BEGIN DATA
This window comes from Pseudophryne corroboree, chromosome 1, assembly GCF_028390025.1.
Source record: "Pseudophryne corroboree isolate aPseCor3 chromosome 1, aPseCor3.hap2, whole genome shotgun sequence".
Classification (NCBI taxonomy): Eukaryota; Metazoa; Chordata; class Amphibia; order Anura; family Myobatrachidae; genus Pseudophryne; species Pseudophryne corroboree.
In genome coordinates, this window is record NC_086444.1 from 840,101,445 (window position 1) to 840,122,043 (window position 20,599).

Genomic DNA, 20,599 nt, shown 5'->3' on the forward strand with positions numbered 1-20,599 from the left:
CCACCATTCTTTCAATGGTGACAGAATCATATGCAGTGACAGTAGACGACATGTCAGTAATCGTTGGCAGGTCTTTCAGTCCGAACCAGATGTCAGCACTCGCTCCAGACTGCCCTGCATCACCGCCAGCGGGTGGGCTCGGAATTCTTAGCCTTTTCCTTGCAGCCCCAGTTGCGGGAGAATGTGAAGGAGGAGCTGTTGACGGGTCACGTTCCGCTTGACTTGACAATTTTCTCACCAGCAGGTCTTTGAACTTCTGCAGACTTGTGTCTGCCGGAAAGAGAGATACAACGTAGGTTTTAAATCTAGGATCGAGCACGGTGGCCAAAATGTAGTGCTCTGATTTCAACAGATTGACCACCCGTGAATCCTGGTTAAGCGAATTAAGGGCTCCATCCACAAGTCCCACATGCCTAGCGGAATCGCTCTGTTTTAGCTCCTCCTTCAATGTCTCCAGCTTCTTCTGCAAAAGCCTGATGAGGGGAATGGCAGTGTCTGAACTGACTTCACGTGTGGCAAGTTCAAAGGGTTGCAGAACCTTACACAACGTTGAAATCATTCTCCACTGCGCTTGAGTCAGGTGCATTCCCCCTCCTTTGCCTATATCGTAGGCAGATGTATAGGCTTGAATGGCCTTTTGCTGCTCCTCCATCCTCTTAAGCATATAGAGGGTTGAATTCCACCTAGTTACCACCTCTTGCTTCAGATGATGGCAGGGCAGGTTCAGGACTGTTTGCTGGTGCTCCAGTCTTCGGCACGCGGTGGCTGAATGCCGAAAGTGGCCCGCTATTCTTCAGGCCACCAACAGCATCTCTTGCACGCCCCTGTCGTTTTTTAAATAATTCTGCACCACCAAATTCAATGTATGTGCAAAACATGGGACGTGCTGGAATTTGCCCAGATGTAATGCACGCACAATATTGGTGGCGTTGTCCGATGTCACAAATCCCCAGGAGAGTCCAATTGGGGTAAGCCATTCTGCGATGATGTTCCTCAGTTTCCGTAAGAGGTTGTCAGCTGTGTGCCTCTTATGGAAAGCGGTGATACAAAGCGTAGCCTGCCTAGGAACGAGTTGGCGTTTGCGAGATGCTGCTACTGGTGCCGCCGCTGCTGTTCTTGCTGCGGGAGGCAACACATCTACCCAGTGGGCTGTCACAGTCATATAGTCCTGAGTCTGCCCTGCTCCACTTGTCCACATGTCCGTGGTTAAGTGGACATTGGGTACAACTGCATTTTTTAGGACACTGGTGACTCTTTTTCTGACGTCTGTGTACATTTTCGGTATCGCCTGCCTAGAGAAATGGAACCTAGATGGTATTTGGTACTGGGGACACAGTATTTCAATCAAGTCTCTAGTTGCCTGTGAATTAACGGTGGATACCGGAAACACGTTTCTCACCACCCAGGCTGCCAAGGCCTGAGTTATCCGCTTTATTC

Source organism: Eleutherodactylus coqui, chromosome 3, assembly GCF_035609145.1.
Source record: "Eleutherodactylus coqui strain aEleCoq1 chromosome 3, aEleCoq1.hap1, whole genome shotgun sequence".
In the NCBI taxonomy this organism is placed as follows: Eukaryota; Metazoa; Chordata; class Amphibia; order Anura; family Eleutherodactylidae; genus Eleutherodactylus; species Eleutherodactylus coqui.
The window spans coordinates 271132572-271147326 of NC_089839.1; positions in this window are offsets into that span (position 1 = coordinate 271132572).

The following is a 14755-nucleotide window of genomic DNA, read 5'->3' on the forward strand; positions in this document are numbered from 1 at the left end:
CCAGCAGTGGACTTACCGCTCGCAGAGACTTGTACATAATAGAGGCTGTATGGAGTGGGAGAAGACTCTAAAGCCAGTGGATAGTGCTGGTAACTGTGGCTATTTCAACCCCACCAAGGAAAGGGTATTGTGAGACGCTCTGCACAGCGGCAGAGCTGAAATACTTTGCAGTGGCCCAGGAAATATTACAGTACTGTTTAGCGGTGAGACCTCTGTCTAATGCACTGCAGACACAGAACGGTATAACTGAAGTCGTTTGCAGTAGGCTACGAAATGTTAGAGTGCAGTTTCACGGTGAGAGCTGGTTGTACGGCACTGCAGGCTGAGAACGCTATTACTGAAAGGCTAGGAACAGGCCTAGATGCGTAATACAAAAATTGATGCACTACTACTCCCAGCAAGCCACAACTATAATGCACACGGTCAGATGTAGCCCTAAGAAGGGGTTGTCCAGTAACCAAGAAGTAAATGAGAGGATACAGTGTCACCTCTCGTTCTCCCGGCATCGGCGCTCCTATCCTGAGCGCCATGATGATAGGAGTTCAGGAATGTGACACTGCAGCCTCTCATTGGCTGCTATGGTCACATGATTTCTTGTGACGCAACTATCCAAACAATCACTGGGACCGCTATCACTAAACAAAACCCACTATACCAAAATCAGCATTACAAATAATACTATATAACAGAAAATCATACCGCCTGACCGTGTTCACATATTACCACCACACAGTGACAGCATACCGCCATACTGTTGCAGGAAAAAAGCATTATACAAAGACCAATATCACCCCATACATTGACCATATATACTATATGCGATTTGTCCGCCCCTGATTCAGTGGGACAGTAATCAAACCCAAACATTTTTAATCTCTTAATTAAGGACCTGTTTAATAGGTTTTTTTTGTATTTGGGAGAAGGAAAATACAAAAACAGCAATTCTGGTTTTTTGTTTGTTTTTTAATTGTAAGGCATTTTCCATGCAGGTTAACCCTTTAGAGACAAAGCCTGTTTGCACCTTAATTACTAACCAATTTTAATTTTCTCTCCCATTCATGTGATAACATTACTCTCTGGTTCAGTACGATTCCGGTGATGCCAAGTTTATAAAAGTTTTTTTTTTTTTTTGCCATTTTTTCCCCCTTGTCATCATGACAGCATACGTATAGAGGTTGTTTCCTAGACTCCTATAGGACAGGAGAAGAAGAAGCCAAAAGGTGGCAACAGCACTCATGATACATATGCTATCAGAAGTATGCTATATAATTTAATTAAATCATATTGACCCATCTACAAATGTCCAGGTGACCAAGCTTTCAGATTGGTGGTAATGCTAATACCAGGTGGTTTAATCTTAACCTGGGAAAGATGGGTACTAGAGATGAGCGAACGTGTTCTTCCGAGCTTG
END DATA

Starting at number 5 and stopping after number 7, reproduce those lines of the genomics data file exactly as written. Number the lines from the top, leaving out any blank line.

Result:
Genomic DNA, 20,599 nt, shown 5'->3' on the forward strand with positions numbered 1-20,599 from the left:
CCACCATTCTTTCAATGGTGACAGAATCATATGCAGTGACAGTAGACGACATGTCAGTAATCGTTGGCAGGTCTTTCAGTCCGAACCAGATGTCAGCACTCGCTCCAGACTGCCCTGCATCACCGCCAGCGGGTGGGCTCGGAATTCTTAGCCTTTTCCTTGCAGCCCCAGTTGCGGGAGAATGTGAAGGAGGAGCTGTTGACGGGTCACGTTCCGCTTGACTTGACAATTTTCTCACCAGCAGGTCTTTGAACTTCTGCAGACTTGTGTCTGCCGGAAAGAGAGATACAACGTAGGTTTTAAATCTAGGATCGAGCACGGTGGCCAAAATGTAGTGCTCTGATTTCAACAGATTGACCACCCGTGAATCCTGGTTAAGCGAATTAAGGGCTCCATCCACAAGTCCCACATGCCTAGCGGAATCGCTCTGTTTTAGCTCCTCCTTCAATGTCTCCAGCTTCTTCTGCAAAAGCCTGATGAGGGGAATGGCAGTGTCTGAACTGACTTCACGTGTGGCAAGTTCAAAGGGTTGCAGAACCTTACACAACGTTGAAATCATTCTCCACTGCGCTTGAGTCAGGTGCATTCCCCCTCCTTTGCCTATATCGTAGGCAGATGTATAGGCTTGAATGGCCTTTTGCTGCTCCTCCATCCTCTTAAGCATATAGAGGGTTGAATTCCACCTAGTTACCACCTCTTGCTTCAGATGATGGCAGGGCAGGTTCAGGACTGTTTGCTGGTGCTCCAGTCTTCGGCACGCGGTGGCTGAATGCCGAAAGTGGCCCGCTATTCTTCAGGCCACCAACAGCATCTCTTGCACGCCCCTGTCGTTTTTTAAATAATTCTGCACCACCAAATTCAATGTATGTGCAAAACATGGGACGTGCTGGAATTTGCCCAGATGTAATGCACGCACAATATTGGTGGCGTTGTCCGATGTCACAAATCCCCAGGAGAGTCCAATTGGGGTAAGCCATTCTGCGATGATGTTCCTCAGTTTCCGTAAGAGGTTGTCAGCTGTGTGCCTCTTATGGAAAGCGGTGATACAAAGCGTAGCCTGCCTAGGAACGAGTTGGCGTTTGCGAGATGCTGCTACTGGTGCCGCCGCTGCTGTTCTTGCTGCGGGAGGCAACACATCTACCCAGTGGGCTGTCACAGTCATATAGTCCTGAGTCTGCCCTGCTCCACTTGTCCACATGTCCGTGGTTAAGTGGACATTGGGTACAACTGCATTTTTTAGGACACTGGTGACTCTTTTTCTGACGTCTGTGTACATTTTCGGTATCGCCTGCCTAGAGAAATGGAACCTAGATGGTATTTGGTACTGGGGACACAGTATTTCAATCAAGTCTCTAGTTGCCTGTGAATTAACGGTGGATACCGGAAACACGTTTCTCACCACCCAGGCTGCCAAGGCCTGAGTTATCCGCTTTATTC

Source organism: Eleutherodactylus coqui, chromosome 3, assembly GCF_035609145.1.